Requests for information, as opposed to requests for records, are not valid requests under the FOI Act. The FOI Act does not require FOI bodies to create records if none exist and does not oblige FOI bodies to answer general queries. Furthermore, the FOI Act does not generally provide a mechanism for answering questions, except to the extent that a question can reasonably be inferred to be a request for a record containing the answer to the question asked or the information sought. Accordingly, the question to be considered in this case is whether relevant records are held by the Department that contain details of the information sought by the applicant.

Accordingly, this review is concerned solely with whether the Department was justified in refusing access to records containing information relating to who within the Department and EI made, or agreed to, the decision to invest, under IFI, in a named venture capital fund in 2010, on the basis that the records do not exist.

 

Preliminary Matters

During the course of this review the applicant raised a number of matters which did not appear to directly relate to this review. Section 13(4) of the Act requires that, subject to the Act, any reasons a requester gives for making a request shall be disregarded. Furthermore, this Office has no role in adjudicating on how FOI bodies carry out their functions generally or to investigating complaints against FOI bodies.

 

Analysis and Findings

In a submission to this Office dated 22 April 2016 the Department explained that IFI is a €500 million Government initiative designed to attract leading international venture capital fund managers to Ireland to complement the domestic venture capital sector. It stated that IFI funding involves EI and the NPRF (now the Irish Strategic Investment Fund) investing together and separately.

The Department stated that while IFI was established on foot a policy decision taken by Government and implemented by the Department, the Department has no act or part in the execution of the decisions regarding the funds, and no records relating to the executive functions of the NPRF/ISIF or EI are held in the Department. Specifically, the Department stated that it had no role in the particular IFI investment decision identified by the applicant, and that it consequently does not hold any records relating to that decision.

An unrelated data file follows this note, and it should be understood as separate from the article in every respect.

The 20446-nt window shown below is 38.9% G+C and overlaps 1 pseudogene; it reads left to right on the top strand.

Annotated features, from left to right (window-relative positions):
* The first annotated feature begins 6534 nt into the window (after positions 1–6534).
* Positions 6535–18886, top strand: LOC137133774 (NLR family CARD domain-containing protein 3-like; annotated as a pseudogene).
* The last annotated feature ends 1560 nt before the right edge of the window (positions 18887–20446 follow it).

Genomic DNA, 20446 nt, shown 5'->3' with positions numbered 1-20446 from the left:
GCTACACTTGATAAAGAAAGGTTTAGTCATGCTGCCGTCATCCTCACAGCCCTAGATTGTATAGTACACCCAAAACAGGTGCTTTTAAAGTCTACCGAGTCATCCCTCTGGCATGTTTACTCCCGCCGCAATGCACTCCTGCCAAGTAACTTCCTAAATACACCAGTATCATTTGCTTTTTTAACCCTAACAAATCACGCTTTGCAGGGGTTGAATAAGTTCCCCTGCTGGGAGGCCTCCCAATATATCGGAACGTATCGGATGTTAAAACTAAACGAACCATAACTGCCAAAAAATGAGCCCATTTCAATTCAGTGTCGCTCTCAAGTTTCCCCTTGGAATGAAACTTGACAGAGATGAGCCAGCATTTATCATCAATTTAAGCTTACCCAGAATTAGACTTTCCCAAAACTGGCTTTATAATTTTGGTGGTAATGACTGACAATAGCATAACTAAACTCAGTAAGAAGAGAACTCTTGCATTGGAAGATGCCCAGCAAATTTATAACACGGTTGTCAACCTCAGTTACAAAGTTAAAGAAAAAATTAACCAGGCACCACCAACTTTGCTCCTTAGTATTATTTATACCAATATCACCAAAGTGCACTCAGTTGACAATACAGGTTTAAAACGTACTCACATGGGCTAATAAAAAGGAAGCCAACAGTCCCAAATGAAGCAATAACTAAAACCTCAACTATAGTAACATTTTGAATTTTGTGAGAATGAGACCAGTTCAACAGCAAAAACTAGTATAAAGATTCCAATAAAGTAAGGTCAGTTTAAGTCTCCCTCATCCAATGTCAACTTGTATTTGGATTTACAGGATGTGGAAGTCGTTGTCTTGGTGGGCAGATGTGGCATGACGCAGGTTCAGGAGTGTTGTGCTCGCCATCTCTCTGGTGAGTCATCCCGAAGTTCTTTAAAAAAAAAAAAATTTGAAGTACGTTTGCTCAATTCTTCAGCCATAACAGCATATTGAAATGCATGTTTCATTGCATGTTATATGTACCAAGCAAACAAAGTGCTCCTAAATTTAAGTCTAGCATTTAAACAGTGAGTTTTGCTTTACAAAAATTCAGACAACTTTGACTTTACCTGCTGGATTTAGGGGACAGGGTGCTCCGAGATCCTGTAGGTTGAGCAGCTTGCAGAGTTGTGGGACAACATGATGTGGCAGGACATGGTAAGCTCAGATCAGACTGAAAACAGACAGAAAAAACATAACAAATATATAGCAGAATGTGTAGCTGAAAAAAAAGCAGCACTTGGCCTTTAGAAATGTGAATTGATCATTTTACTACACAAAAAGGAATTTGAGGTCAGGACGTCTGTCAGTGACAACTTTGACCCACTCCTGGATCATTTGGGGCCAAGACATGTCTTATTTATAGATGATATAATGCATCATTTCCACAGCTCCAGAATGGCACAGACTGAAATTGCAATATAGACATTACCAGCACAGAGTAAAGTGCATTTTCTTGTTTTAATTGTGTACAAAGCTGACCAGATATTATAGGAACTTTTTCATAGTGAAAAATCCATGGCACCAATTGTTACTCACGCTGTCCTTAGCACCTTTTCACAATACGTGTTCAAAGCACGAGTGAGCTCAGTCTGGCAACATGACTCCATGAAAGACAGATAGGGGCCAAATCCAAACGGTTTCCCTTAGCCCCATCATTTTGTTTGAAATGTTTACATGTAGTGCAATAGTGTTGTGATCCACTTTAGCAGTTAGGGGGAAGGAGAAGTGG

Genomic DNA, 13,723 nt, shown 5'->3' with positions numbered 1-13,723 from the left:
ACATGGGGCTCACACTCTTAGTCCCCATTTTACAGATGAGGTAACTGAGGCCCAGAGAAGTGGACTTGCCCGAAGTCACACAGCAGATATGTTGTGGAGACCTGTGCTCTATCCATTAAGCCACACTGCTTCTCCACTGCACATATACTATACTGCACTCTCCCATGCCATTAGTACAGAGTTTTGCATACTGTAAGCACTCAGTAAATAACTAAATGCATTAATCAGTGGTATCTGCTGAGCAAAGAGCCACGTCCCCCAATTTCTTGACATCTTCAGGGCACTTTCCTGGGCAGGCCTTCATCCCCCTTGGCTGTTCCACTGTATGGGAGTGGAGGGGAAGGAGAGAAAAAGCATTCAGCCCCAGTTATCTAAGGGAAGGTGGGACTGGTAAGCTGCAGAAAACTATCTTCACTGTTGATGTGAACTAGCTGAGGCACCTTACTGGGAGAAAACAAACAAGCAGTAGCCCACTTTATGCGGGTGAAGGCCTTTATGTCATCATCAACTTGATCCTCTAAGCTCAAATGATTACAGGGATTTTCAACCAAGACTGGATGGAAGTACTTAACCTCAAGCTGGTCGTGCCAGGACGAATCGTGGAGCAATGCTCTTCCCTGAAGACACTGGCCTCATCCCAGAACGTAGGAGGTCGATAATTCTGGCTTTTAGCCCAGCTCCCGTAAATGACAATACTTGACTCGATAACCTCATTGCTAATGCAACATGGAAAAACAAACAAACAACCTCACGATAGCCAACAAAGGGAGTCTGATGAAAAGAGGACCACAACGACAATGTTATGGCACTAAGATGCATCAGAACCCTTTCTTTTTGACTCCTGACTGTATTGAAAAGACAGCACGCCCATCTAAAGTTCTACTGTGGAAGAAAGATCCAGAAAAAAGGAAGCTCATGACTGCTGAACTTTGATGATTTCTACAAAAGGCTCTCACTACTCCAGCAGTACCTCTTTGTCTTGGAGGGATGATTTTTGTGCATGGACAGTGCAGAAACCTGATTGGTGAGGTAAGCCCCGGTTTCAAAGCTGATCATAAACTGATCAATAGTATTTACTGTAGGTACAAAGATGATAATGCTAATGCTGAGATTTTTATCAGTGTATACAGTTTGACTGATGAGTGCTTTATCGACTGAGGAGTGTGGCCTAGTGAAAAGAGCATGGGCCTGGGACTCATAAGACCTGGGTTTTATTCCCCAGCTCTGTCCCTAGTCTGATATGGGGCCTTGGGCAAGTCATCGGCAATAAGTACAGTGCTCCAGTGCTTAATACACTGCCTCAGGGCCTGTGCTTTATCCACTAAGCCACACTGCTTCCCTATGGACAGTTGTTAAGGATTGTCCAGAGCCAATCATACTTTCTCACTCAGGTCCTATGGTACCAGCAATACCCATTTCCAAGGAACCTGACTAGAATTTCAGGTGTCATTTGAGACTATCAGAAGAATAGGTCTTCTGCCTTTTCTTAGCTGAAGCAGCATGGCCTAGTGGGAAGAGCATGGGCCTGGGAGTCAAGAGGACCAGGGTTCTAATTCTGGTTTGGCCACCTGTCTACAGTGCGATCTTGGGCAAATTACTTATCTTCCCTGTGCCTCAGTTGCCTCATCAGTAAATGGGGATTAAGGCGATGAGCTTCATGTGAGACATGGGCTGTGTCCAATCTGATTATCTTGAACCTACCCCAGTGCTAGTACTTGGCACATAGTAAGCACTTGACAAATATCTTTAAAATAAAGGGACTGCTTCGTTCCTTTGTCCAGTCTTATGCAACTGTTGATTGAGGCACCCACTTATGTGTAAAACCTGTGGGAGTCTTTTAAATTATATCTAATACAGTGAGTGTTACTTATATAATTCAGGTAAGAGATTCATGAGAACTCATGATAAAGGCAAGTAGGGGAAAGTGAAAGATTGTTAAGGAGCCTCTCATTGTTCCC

The applicant does not accept that the Department and EI had no role in the decision which led to the investment under IFI in the named venture capital fund. In support of his contention that the Department should hold relevant records, the applicant has asserted that when he contacted the Department of the Taoiseach about the investment decision in question, it referred him to the Department. However, having considered the Department's explanations, as set out above, I am satisfied that the applicant is drawing inaccurate inferences from this referral.

The position of the Department is that it does not hold records relevant to the applicant's FOI request. While the applicant may not be satisfied with the Department's responses, he has provided no evidence to suggest that the Department would hold relevant records. Having reviewed the explanations provided by the Department, I find that the Department was justified in refusing the applicant's request under section 15(1)(a) of the FOI Act.

 

Decision

Having carried out a review under section 22(2) of the FOI Act, I hereby affirm the decision of the Department to to refuse access to the records under 15(1)(a) of the FOI Act, on the basis that they do not exist.

 

Right of Appeal

Section 24 of the FOI Act sets out detailed provisions for an appeal to the High Court by a party to a review, or any other person affected by the decision. In summary, such an appeal, normally on a point of law, must be initiated not later than four weeks after notice of the decision was given to the person bringing the appeal.

 


Stephen Rafferty,
Senior Investigator